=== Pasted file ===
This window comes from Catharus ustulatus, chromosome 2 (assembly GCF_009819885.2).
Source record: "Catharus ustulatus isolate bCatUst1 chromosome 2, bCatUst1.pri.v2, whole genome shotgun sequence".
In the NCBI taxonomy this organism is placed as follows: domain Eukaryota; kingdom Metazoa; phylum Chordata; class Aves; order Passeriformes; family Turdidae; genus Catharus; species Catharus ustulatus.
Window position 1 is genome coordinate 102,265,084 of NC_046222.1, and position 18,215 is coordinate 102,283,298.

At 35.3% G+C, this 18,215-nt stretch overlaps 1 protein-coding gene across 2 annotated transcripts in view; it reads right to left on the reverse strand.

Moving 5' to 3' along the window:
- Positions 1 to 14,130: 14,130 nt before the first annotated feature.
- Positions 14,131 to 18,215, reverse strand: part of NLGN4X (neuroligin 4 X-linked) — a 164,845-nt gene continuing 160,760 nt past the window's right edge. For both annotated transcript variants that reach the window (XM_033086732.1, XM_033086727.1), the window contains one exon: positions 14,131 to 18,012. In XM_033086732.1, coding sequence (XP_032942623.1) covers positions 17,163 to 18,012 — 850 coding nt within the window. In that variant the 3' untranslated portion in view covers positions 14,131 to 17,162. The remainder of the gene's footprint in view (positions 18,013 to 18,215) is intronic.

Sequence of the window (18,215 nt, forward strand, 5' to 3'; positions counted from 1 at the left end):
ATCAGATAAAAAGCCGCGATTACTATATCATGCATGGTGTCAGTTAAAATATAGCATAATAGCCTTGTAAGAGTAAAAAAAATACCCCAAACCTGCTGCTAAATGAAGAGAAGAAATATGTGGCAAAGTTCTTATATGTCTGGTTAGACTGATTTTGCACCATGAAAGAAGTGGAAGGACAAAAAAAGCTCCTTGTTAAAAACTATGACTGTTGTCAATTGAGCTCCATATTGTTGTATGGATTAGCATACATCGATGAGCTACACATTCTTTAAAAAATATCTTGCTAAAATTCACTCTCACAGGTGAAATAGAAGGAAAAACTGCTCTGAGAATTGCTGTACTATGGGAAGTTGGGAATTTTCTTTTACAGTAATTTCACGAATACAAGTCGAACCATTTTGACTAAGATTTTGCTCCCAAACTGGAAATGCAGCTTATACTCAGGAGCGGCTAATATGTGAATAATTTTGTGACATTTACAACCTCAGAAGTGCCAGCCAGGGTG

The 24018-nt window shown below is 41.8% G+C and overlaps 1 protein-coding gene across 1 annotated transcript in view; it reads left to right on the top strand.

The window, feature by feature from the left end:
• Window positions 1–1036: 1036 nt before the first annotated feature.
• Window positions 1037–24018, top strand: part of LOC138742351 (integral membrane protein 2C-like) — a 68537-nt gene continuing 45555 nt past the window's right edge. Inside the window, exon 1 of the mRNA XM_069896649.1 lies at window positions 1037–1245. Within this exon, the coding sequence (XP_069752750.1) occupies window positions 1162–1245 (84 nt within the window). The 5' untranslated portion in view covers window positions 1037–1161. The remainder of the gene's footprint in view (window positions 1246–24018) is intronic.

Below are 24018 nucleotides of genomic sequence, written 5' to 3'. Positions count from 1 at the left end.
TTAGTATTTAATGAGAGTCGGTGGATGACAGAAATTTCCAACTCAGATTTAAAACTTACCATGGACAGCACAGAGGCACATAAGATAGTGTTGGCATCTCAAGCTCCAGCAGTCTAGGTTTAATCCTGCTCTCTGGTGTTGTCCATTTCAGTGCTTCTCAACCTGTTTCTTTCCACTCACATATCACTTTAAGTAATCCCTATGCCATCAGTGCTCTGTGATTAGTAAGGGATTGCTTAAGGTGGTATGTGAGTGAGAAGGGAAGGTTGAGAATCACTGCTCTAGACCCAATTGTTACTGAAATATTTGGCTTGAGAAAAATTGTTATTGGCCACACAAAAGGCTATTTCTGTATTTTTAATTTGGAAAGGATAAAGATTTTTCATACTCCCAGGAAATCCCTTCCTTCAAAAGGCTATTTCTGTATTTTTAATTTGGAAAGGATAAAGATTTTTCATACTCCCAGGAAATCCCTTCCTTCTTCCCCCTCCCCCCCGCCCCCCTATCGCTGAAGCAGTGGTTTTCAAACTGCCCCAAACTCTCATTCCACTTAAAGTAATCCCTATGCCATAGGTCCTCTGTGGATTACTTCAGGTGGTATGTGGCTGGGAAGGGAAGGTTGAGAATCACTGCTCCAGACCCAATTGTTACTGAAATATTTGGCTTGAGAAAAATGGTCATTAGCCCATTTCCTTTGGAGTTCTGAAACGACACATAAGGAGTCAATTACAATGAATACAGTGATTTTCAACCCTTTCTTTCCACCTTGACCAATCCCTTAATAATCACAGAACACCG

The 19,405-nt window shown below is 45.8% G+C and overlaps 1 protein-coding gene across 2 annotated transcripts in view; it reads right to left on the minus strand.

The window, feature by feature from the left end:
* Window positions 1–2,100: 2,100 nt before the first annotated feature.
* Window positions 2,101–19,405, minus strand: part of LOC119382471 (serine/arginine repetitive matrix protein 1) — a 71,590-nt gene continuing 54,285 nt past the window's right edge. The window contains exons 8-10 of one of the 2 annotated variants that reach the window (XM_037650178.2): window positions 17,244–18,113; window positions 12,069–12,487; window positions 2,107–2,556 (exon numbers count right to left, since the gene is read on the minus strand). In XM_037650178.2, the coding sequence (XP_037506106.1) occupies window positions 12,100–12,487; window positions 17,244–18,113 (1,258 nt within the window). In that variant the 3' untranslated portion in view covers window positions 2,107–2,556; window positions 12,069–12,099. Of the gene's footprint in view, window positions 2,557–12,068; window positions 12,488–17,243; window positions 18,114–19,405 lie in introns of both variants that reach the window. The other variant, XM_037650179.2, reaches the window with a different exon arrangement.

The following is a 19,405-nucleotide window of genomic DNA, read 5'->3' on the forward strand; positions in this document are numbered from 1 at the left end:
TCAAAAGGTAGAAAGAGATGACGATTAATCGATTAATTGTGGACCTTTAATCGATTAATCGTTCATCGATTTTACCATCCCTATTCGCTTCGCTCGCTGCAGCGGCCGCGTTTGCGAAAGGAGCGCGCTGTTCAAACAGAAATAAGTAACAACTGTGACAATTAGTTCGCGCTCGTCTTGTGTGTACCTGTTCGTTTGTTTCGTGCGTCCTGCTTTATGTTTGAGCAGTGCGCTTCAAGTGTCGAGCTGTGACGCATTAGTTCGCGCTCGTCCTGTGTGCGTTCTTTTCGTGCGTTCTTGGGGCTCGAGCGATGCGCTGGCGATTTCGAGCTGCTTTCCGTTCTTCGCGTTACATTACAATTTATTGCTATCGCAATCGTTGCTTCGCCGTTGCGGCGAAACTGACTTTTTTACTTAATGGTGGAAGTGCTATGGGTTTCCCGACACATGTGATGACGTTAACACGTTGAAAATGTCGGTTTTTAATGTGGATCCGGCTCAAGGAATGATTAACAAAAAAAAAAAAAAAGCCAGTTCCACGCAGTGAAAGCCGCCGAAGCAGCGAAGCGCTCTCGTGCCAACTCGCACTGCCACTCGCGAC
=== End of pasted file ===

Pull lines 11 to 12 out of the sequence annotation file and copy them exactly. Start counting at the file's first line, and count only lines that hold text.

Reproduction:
The 24018-nt window shown below is 41.8% G+C and overlaps 1 protein-coding gene across 1 annotated transcript in view; it reads left to right on the top strand.

The window, feature by feature from the left end: